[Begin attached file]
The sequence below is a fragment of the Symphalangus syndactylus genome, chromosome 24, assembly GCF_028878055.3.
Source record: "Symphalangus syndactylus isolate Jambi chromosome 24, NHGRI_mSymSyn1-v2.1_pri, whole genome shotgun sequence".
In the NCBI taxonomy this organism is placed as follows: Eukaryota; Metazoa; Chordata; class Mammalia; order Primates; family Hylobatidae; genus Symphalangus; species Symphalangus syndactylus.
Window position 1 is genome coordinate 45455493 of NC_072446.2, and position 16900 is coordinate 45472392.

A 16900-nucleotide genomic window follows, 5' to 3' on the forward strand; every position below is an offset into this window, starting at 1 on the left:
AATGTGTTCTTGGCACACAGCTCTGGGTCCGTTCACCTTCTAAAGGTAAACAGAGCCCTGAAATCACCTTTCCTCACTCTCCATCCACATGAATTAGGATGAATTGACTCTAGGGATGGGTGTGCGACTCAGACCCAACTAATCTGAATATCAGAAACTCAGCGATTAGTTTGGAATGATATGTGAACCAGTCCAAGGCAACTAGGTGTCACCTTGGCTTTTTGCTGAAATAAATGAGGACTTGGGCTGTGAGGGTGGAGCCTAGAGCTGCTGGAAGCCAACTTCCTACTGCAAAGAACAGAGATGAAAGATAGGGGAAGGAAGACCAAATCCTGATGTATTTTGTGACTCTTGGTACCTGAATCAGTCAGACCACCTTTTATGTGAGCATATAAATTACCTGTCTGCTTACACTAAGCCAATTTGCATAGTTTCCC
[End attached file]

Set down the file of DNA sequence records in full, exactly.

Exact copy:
The sequence below is a fragment of the Symphalangus syndactylus genome, chromosome 24, assembly GCF_028878055.3.
Source record: "Symphalangus syndactylus isolate Jambi chromosome 24, NHGRI_mSymSyn1-v2.1_pri, whole genome shotgun sequence".
In the NCBI taxonomy this organism is placed as follows: Eukaryota; Metazoa; Chordata; class Mammalia; order Primates; family Hylobatidae; genus Symphalangus; species Symphalangus syndactylus.
Window position 1 is genome coordinate 45455493 of NC_072446.2, and position 16900 is coordinate 45472392.

A 16900-nucleotide genomic window follows, 5' to 3' on the forward strand; every position below is an offset into this window, starting at 1 on the left:
AATGTGTTCTTGGCACACAGCTCTGGGTCCGTTCACCTTCTAAAGGTAAACAGAGCCCTGAAATCACCTTTCCTCACTCTCCATCCACATGAATTAGGATGAATTGACTCTAGGGATGGGTGTGCGACTCAGACCCAACTAATCTGAATATCAGAAACTCAGCGATTAGTTTGGAATGATATGTGAACCAGTCCAAGGCAACTAGGTGTCACCTTGGCTTTTTGCTGAAATAAATGAGGACTTGGGCTGTGAGGGTGGAGCCTAGAGCTGCTGGAAGCCAACTTCCTACTGCAAAGAACAGAGATGAAAGATAGGGGAAGGAAGACCAAATCCTGATGTATTTTGTGACTCTTGGTACCTGAATCAGTCAGACCACCTTTTATGTGAGCATATAAATTACCTGTCTGCTTACACTAAGCCAATTTGCATAGTTTCCC